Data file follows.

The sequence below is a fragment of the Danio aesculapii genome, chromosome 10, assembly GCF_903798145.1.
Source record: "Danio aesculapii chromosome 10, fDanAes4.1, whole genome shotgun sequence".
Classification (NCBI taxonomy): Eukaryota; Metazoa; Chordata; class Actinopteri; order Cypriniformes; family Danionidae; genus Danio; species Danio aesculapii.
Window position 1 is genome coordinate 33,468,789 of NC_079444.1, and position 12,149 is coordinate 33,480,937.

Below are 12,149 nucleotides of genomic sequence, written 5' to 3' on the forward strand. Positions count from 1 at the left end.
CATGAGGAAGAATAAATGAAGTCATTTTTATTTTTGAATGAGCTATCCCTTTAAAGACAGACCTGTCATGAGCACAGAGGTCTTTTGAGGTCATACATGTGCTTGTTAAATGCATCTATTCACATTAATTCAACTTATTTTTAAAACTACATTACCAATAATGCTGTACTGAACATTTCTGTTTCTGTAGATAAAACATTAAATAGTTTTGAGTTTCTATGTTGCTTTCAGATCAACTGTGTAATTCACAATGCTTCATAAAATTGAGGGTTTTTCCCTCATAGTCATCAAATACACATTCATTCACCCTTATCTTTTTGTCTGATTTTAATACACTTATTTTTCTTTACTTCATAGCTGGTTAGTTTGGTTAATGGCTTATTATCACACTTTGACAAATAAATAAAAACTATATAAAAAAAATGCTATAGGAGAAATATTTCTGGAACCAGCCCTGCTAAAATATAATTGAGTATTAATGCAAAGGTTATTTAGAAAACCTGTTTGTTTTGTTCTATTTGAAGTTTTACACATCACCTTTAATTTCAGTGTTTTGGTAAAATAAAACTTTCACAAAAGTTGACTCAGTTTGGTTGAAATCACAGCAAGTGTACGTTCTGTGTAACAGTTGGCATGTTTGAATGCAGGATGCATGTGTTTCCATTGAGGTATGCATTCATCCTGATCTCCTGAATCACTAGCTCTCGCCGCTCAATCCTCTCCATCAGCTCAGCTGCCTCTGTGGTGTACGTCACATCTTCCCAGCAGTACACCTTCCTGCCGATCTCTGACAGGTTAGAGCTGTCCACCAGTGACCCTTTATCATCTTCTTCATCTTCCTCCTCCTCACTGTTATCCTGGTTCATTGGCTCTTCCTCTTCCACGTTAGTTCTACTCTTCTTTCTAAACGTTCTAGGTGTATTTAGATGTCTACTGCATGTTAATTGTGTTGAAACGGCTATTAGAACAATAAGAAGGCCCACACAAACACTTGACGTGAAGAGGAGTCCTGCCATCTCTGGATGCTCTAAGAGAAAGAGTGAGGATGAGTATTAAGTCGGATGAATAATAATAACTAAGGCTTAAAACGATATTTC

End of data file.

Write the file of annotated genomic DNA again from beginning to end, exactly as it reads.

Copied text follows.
The sequence below is a fragment of the Danio aesculapii genome, chromosome 10, assembly GCF_903798145.1.
Source record: "Danio aesculapii chromosome 10, fDanAes4.1, whole genome shotgun sequence".
Classification (NCBI taxonomy): Eukaryota; Metazoa; Chordata; class Actinopteri; order Cypriniformes; family Danionidae; genus Danio; species Danio aesculapii.
Window position 1 is genome coordinate 33,468,789 of NC_079444.1, and position 12,149 is coordinate 33,480,937.

Below are 12,149 nucleotides of genomic sequence, written 5' to 3' on the forward strand. Positions count from 1 at the left end.
CATGAGGAAGAATAAATGAAGTCATTTTTATTTTTGAATGAGCTATCCCTTTAAAGACAGACCTGTCATGAGCACAGAGGTCTTTTGAGGTCATACATGTGCTTGTTAAATGCATCTATTCACATTAATTCAACTTATTTTTAAAACTACATTACCAATAATGCTGTACTGAACATTTCTGTTTCTGTAGATAAAACATTAAATAGTTTTGAGTTTCTATGTTGCTTTCAGATCAACTGTGTAATTCACAATGCTTCATAAAATTGAGGGTTTTTCCCTCATAGTCATCAAATACACATTCATTCACCCTTATCTTTTTGTCTGATTTTAATACACTTATTTTTCTTTACTTCATAGCTGGTTAGTTTGGTTAATGGCTTATTATCACACTTTGACAAATAAATAAAAACTATATAAAAAAAATGCTATAGGAGAAATATTTCTGGAACCAGCCCTGCTAAAATATAATTGAGTATTAATGCAAAGGTTATTTAGAAAACCTGTTTGTTTTGTTCTATTTGAAGTTTTACACATCACCTTTAATTTCAGTGTTTTGGTAAAATAAAACTTTCACAAAAGTTGACTCAGTTTGGTTGAAATCACAGCAAGTGTACGTTCTGTGTAACAGTTGGCATGTTTGAATGCAGGATGCATGTGTTTCCATTGAGGTATGCATTCATCCTGATCTCCTGAATCACTAGCTCTCGCCGCTCAATCCTCTCCATCAGCTCAGCTGCCTCTGTGGTGTACGTCACATCTTCCCAGCAGTACACCTTCCTGCCGATCTCTGACAGGTTAGAGCTGTCCACCAGTGACCCTTTATCATCTTCTTCATCTTCCTCCTCCTCACTGTTATCCTGGTTCATTGGCTCTTCCTCTTCCACGTTAGTTCTACTCTTCTTTCTAAACGTTCTAGGTGTATTTAGATGTCTACTGCATGTTAATTGTGTTGAAACGGCTATTAGAACAATAAGAAGGCCCACACAAACACTTGACGTGAAGAGGAGTCCTGCCATCTCTGGATGCTCTAAGAGAAAGAGTGAGGATGAGTATTAAGTCGGATGAATAATAATAACTAAGGCTTAAAACGATATTTC